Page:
William Ellery Channing reports that during Thoreau’s final illness he rambled semi-coherently about “moose” and “Indian”…

With his Indian-like freedom, the young philosopher devoted himself to the study of nature and the cultivation of virtue. And in both of these pursuits, Thoreau’s fascination with Native ways lit his path like a phosphorescent beacon. He read hundreds of books on native history, culture, language, and woodcraft and filled thousands of notebook pages with copied extracts. He sought out opportunities to see, meet, and learn from living Indians in Massachusetts, Maine, and Minnesota. His friend, the poet William Ellery Channing, reports that during Thoreau’s final illness he rambled semi-coherently about “moose” and “Indian,” and that “whether from his long and unwearied studies of the Indian character, or from his own nature, he had a love for the fields and woods and wild creatures that never deserted him. . . . This Norman boy with the blue eyes and brown hair, held the Indian’s creed, and believed in the essential worth and integrity of plant and animal.”20

That Thoreau took inspiration and sought instruction from Native sources in his nature study is hardly a surprise. The Native influence on his views of civic virtue and the state, though less well appreciated, are also significant.

Thoreau wished to be useful to his own society. He described his ambition with a variant on Emerson’s fable of the divided One Man:

The mass of men serve the State thus, not as men mainly, but as machines, with their bodies. . . . In most cases there is no free exercise whatever of the judgment or of the moral sense; but they put themselves on a level with wood and earth and stones; and wooden men can perhaps be manufactured that will serve the purpose as well. . . . Others . . . serve the State chiefly with their heads; and, as they rarely make any moral distinctions, they are as likely to serve the devil, without intending it, as God. A very few, as heroes, patriots, martyrs, reformers in the great sense, and men, serve the state with their consciences also, and so necessarily resist it for the most part . . . A wise man will only be useful as a man.21

In other words, he sought to perform the services Smith assigned to the elite corps of educated and philosophical gentlemen: to hold himself and the entire society up to a higher moral standard. But where Smith was given an official salaried post for his pains, Thoreau was not. “My townsmen would not after all admit me into the list of town officers, nor make my place a sinecure with a moderate allowance.” So with good humor he continued on as a “reporter to a journal, of no very wide circulation”—his personal diary, out of which grew the lectures and essays for which he is now remembered and beloved.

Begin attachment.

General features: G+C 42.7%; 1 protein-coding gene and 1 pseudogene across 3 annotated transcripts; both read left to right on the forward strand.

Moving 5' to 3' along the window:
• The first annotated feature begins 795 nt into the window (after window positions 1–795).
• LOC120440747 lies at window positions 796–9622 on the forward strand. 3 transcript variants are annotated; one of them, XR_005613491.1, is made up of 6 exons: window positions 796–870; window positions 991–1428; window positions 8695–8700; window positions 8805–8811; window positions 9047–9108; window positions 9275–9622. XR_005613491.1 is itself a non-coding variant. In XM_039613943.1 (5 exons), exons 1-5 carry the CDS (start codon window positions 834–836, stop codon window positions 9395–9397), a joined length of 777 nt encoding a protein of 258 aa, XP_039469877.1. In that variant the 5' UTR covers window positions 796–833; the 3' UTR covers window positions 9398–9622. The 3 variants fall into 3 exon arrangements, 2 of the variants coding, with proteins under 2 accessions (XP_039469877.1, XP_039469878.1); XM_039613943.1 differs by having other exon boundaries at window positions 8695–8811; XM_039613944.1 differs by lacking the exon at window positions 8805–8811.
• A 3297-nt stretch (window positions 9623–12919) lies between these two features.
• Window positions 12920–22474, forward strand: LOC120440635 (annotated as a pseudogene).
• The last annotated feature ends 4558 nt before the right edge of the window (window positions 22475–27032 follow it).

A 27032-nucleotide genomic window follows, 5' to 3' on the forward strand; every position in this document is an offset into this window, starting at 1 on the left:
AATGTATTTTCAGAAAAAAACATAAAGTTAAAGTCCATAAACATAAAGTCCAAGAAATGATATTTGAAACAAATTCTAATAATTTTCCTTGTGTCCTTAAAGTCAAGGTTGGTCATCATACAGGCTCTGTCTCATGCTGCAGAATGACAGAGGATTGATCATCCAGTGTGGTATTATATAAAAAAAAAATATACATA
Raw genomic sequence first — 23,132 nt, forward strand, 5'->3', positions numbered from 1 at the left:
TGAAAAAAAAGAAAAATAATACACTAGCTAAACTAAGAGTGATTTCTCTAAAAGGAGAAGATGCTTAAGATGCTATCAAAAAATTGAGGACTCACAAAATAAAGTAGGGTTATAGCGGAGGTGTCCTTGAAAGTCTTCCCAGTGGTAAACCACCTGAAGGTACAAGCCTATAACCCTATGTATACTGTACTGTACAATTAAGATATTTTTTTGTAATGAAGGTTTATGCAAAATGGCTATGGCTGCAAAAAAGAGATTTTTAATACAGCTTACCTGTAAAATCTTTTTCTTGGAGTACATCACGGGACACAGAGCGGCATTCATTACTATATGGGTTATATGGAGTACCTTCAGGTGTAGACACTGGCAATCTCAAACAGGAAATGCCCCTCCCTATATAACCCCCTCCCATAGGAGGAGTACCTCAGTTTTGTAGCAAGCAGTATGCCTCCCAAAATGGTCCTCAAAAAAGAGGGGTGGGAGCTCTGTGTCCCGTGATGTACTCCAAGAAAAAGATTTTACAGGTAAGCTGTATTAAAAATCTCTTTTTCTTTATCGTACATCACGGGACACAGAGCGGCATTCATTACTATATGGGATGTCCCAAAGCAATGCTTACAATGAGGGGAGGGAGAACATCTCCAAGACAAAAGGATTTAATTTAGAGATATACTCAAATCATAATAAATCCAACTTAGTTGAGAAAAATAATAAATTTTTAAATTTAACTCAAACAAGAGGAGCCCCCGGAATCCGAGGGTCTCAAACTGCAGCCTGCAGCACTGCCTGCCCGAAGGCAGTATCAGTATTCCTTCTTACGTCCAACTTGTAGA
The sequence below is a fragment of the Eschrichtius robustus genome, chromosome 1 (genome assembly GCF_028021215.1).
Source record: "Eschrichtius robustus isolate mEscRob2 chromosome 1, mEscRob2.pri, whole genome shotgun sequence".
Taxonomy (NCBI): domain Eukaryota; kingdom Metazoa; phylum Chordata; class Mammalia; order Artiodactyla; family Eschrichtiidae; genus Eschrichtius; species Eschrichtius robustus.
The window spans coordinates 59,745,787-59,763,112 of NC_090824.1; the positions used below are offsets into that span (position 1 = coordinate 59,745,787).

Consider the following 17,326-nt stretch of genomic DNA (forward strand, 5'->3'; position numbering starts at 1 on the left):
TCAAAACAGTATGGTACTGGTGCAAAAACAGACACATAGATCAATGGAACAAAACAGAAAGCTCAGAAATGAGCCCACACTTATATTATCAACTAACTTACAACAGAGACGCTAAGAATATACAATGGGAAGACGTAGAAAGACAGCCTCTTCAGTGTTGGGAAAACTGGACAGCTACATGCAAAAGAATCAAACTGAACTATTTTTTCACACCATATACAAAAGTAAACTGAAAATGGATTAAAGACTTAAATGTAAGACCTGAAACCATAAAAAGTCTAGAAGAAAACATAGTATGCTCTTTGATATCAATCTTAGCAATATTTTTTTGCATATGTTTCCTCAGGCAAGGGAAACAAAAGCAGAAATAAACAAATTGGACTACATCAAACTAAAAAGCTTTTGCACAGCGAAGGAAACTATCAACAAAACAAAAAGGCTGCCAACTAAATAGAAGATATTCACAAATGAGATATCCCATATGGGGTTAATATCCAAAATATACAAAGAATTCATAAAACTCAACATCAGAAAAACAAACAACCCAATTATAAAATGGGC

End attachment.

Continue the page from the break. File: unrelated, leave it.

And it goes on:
A PREREQUISITE TO the life of unpaid philosophical service, therefore, was to “simplify, simplify,” so as to avoid to the greatest extent possible the necessity of engaging in work that would draw one away from one’s Emersonian center. “The laboring man has not leisure for a true integrity day by day; he cannot afford to sustain the manliest relations to men,” he wrote. The laborer’s coarse fingers, “from excessive toil, are too clumsy and tremble too much” to pluck life’s “finer fruits . . . . He has no time to be any thing but a machine.”22 When the railroad was built right along the edge of Walden Pond, Thoreau saw Irish laborers used up like the wooden ties they laid, their life’s energy sacrificed for the sake of the machine. In that dissipation and degradation of life, he perceived an offence against human dignity.

The waste of life among the commercial class who ran the show was, if anything, even worse. How can a commercial farmer “live a man’s life,” he wondered, when burdened under the weight of houses, barns, cattle, farming tools, and sixty acres of dirt, all of which require his care and attention?23 The merchant will spend the better part of his waking life in anxiety and discomfort at the offices and in sailing vessels, merely to have the leisure to do what he pleases—what Thoreau does every day—when he retires. And even the so-called successful businessman was still always in moral jeopardy, “sold to the institution which makes him rich.”24